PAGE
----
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  • lung
  • In the first 4 months of life, foals must be protected from potentially serious damage to the lung caused by inhalation of the Rhodococcus equi bacteria. (gov.on.ca)
  • thus
  • To prevent Rhodococcus equi infections, foals should thus ideally be born in January (when the organism remains frozen in the ground). (gov.on.ca)
  • ability
  • The purpose of this study was to perform a genome-wide bioinformatic analysis of key genes encoding metabolism of diverse storage compounds by Rhodococcus jostii RHA1 and to examine its ability to synthesize and accumulate triacylglycerols (TAG), wax esters, polyhydroxyalkanoates (PHA), glycogen and polyphosphate (PolyP). (biomedcentral.com)
  • The ability of the organism to multiply in foals, but not in adult horses is likely another reason why horse breeding farms may become progressively infected with Rhodococcus equi. (gov.on.ca)
  • equi
  • A vaccine for Rhodococcus equi , the common bacteria that affects foals, often causing severe infections, pneumonia, and sometimes death, is in the final stages of development. (bloodhorse.com)
  • We've all been working towards immunization against Rhodococcus equi pneumonia in foals, since this is the best way to control the infection,' said John F. Prescott, MA, VetMB, PhD, professor in the department of pathobiology at the University of Guelph's Ontario Veterinary College. (bloodhorse.com)
  • While this organism is generally known as Rhodococcus equi, there has been taxonomic debate since the 1980s about whether this name is the valid name, with Rhodococcus hoagii and Prescottella equi both proposed as official alternative names. (wikipedia.org)
  • Bacterial examples include: Bartonella henselae Francisella tularensis Listeria monocytogenes Salmonella Typhi Brucella Legionella Mycobacterium Nocardia Rhodococcus equi Yersinia Neisseria meningitidis Fungal examples include: Histoplasma capsulatum. (wikipedia.org)
  • Strains
  • Fully sequenced in October 2006, the genome is known to be 9.7 megabasepairs long and 67% G/C. Strains of Rhodococcus are important owing to their ability to catabolize a wide range of compounds and produce bioactive steroids, acrylamide, and acrylic acid, and their involvement in fossil fuel biodesulfurization. (wikipedia.org)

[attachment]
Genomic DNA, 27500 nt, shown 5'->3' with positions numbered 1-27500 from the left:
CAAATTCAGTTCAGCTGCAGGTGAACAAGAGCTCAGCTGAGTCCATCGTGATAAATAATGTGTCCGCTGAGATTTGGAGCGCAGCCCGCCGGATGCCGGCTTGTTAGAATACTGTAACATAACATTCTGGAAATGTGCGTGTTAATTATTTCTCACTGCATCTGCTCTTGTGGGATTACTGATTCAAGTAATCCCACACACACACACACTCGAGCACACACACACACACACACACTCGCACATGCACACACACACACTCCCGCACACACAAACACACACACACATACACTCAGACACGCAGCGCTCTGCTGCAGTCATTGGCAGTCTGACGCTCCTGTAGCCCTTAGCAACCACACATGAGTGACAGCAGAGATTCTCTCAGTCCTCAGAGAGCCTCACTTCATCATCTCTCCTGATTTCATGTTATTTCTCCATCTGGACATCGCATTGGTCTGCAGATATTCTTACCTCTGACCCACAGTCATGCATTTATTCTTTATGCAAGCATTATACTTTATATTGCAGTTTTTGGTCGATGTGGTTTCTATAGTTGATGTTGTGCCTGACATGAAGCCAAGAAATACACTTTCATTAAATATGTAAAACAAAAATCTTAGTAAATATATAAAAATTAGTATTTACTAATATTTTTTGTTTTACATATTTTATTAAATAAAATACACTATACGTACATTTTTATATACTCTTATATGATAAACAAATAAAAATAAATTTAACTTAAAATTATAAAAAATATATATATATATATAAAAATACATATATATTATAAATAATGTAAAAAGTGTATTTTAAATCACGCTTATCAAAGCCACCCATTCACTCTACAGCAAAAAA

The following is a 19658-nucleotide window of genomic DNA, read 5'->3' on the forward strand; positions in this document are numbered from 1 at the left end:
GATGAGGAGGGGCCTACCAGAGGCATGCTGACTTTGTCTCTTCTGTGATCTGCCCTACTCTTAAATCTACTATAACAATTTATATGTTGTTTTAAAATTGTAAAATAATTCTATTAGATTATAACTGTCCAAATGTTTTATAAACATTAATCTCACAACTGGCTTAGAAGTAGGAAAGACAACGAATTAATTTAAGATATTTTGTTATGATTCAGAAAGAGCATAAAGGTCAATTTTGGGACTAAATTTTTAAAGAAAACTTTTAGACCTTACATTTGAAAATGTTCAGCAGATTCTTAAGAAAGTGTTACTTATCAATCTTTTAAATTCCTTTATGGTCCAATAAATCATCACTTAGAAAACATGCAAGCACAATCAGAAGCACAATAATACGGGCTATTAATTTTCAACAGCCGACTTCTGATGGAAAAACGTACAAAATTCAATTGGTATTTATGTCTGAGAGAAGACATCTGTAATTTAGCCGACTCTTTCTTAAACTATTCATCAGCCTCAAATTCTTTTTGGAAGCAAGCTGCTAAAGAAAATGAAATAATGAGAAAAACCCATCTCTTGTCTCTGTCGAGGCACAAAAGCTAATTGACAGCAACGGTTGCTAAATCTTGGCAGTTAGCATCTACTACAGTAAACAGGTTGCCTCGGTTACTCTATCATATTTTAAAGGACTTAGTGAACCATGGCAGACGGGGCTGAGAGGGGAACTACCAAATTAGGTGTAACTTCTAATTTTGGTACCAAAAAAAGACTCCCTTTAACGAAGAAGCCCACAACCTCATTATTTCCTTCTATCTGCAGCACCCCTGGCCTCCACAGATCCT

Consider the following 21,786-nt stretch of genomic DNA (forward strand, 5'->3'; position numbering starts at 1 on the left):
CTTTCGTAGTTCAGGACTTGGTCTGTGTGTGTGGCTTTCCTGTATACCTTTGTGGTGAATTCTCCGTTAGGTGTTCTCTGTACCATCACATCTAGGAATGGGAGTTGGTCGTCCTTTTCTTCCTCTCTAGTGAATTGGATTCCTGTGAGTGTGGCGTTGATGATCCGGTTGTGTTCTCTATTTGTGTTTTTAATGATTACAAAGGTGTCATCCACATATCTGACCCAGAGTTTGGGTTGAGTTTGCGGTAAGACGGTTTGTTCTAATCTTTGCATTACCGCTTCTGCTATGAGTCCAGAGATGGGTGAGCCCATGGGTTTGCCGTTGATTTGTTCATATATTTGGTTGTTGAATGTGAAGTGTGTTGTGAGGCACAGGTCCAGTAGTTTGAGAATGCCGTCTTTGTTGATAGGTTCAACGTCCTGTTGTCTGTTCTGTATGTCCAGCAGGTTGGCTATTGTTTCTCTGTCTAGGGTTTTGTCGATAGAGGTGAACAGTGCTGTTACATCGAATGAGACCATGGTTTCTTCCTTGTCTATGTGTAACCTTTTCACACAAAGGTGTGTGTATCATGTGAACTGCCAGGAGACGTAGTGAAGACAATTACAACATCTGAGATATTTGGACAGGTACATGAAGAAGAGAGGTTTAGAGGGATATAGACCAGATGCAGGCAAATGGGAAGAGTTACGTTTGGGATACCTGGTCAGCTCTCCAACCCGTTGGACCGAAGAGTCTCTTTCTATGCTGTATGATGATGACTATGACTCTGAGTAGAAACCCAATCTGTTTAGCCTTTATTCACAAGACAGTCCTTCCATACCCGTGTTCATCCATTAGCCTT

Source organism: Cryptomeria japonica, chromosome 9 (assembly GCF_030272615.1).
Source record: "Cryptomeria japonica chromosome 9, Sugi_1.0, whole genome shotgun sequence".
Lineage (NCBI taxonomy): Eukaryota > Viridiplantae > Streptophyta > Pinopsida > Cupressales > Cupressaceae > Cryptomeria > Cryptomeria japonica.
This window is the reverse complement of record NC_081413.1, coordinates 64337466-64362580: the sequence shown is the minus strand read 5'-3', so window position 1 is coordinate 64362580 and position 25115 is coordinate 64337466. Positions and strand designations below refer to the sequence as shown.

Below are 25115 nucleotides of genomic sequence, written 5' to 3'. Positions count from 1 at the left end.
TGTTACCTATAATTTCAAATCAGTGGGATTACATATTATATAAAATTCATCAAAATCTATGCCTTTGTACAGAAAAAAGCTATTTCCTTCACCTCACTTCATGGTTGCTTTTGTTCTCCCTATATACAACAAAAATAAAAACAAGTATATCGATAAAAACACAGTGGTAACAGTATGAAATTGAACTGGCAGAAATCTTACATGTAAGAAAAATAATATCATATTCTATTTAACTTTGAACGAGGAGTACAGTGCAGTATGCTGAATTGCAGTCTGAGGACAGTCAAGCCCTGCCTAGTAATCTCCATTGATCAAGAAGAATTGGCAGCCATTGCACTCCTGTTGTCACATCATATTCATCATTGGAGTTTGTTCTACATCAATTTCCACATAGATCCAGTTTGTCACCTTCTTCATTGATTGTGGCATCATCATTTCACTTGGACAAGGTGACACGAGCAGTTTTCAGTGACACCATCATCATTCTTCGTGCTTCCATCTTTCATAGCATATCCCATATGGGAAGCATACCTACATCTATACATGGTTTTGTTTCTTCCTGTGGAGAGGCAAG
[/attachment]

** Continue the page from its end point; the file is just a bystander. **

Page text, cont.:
• While studies on the biodegradation of nitrile pollutants focus on the screening and discovery of strains, the industrial application of these enzymes as biocatalysts focuses on engineering combined with immobilization of both Rhodococcus cells and enzymes to improve their performance under the adverse conditions in the catalytic process. (springer.com)
  • bioremediation
  • Rhodococcus has been greatly researched as a potential agent for the bioremediation of pollutants as it is commonly found in the natural environment, and they possess certain characteristics that allow them to thrive under a variety of conditions, and they have the capability to metabolize many hydrocarbons. (wikipedia.org)
  • Recently developed optimization procedures for their biosynthesis and recovery would broaden potential applications of Rhodococcus biosurfactants in new advanced technologies, such as environmental bioremediation, improved material construction, and biomedicine. (springer.com)
  • toluene
  • Another important application of Rhodococcus comes from bioconversion, using biological systems to convert cheap starting material into more valuable compounds, such as its ability to metabolize harmful environmental pollutants, including toluene, naphthalene, herbicides, and PCBs. (wikipedia.org)
  • focuses
  • The present chapter summarizes recent research on Rhodococcus biosurfactants and focuses on biosynthesis features, physicochemical and bioactive properties, and their potential applications. (springer.com)